By Gilbey, Ryan
New Statesman (1996) , Vol. 137, No. 4890
A woman ends her affair with her husband's colleague. As she walks away after breaking the news, her now ex-lover calls after her: "I'm not missing you yet." She pauses and glances back. "You will," she assures him. "You will." She turns to continue her exit, and walks slap-bang into a scaffolding pole. The jilted man starts to offer assistance. There's no need. The woman leaves.
For me, this odd, piercing scene from the 1996 film The English Patient distils the best qualities of the writer-director Anthony Minghella, who died on 18 March, aged 54. In each of his six features for cinema, Minghella fastidiously nurtured moments of intimacy that another director might have left on the cutting-room floor, or not shot at all.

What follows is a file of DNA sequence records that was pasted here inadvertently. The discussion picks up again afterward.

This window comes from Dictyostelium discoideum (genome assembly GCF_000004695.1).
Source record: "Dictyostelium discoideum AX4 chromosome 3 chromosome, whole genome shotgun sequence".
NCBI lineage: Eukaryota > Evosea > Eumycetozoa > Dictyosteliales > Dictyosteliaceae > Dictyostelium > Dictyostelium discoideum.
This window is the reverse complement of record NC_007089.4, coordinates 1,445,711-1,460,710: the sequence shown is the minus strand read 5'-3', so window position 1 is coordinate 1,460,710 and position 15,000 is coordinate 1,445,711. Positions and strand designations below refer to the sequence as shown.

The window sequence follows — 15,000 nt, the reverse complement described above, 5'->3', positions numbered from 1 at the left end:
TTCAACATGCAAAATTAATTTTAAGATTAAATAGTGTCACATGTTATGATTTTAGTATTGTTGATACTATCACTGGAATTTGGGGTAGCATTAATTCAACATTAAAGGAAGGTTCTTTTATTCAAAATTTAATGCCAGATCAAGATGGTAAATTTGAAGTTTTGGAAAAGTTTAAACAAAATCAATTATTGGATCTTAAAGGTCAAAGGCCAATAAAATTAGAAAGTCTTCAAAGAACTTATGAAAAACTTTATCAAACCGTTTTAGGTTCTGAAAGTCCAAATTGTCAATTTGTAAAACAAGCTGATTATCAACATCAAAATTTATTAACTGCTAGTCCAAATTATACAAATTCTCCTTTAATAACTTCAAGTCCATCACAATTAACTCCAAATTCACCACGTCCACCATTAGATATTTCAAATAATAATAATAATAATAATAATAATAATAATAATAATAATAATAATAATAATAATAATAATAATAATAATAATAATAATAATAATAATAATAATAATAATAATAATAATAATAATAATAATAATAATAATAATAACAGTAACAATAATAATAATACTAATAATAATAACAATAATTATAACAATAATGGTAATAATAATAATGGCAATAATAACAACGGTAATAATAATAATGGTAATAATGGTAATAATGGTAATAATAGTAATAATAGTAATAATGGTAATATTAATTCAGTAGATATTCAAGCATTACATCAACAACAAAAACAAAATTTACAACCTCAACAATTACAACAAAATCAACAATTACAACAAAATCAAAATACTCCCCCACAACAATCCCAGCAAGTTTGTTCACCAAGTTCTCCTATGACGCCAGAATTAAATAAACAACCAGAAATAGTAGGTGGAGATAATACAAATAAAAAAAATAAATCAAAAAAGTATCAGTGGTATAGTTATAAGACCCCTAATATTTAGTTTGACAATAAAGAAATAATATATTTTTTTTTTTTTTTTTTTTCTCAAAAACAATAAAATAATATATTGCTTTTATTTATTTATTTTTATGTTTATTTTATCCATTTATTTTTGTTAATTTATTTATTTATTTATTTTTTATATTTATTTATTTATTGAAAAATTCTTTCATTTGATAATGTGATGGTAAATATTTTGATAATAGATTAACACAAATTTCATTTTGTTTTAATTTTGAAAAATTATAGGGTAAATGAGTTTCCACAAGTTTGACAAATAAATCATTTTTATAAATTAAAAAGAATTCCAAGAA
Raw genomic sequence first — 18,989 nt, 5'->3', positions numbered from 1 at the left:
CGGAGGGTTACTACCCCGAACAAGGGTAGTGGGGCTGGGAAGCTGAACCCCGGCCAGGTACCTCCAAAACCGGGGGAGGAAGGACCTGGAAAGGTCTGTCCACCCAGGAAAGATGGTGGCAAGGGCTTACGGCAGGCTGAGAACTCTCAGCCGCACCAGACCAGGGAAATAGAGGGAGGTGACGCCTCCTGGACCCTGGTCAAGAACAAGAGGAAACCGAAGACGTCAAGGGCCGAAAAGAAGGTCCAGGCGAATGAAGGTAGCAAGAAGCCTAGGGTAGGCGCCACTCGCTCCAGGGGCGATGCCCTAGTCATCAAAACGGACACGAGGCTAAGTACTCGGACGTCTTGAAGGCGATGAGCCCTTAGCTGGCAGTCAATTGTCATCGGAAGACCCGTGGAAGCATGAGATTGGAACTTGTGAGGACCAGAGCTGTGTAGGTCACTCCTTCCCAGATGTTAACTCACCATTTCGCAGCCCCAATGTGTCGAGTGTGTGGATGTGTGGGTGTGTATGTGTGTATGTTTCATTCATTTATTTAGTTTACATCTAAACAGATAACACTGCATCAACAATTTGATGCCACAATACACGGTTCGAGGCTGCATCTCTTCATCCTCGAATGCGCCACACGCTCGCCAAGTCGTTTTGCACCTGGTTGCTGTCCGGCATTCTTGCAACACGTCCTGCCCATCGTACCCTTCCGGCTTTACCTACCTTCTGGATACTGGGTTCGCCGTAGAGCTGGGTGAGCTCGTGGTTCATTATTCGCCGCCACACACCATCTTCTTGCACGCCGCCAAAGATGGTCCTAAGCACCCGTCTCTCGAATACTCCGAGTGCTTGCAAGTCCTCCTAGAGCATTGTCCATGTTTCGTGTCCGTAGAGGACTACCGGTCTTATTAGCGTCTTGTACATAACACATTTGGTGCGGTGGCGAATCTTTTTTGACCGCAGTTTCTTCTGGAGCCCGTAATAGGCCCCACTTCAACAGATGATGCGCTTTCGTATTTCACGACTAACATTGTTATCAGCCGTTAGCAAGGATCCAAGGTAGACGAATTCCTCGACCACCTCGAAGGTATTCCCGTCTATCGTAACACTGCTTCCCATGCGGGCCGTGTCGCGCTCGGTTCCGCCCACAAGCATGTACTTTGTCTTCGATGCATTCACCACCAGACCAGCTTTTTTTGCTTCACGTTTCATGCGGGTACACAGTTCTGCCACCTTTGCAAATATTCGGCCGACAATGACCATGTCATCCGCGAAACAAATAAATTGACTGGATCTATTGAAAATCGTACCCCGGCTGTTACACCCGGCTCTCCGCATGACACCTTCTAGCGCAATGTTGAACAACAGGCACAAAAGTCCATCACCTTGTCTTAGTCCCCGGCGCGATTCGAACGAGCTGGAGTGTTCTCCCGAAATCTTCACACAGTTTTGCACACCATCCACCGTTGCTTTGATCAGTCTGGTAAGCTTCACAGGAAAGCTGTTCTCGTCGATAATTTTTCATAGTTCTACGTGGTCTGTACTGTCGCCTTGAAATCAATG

"I've always been intrigued by the 'romantic' tag that gets attached to my work," he once told me. "I don't think I'm romantic. There are love stories in my films, but they're always treated with a certain amount of ..." He stopped short of "contempt". "It's just about reminding myself that there is no free time. Nothing is allowed to exist without the context of a larger rift. In The English Patient, it's the fact that someone is suffering while there's joy. In Cold Mountain, it's the war. I feel myself not allowing characters or film to luxuriate in any moment."
I first met Minghella five years ago when he graciously agreed to introduce a screening of Terrence Malick's Days of Heaven at my book launch at London's Everyman Cinema (a favourite haunt of his). …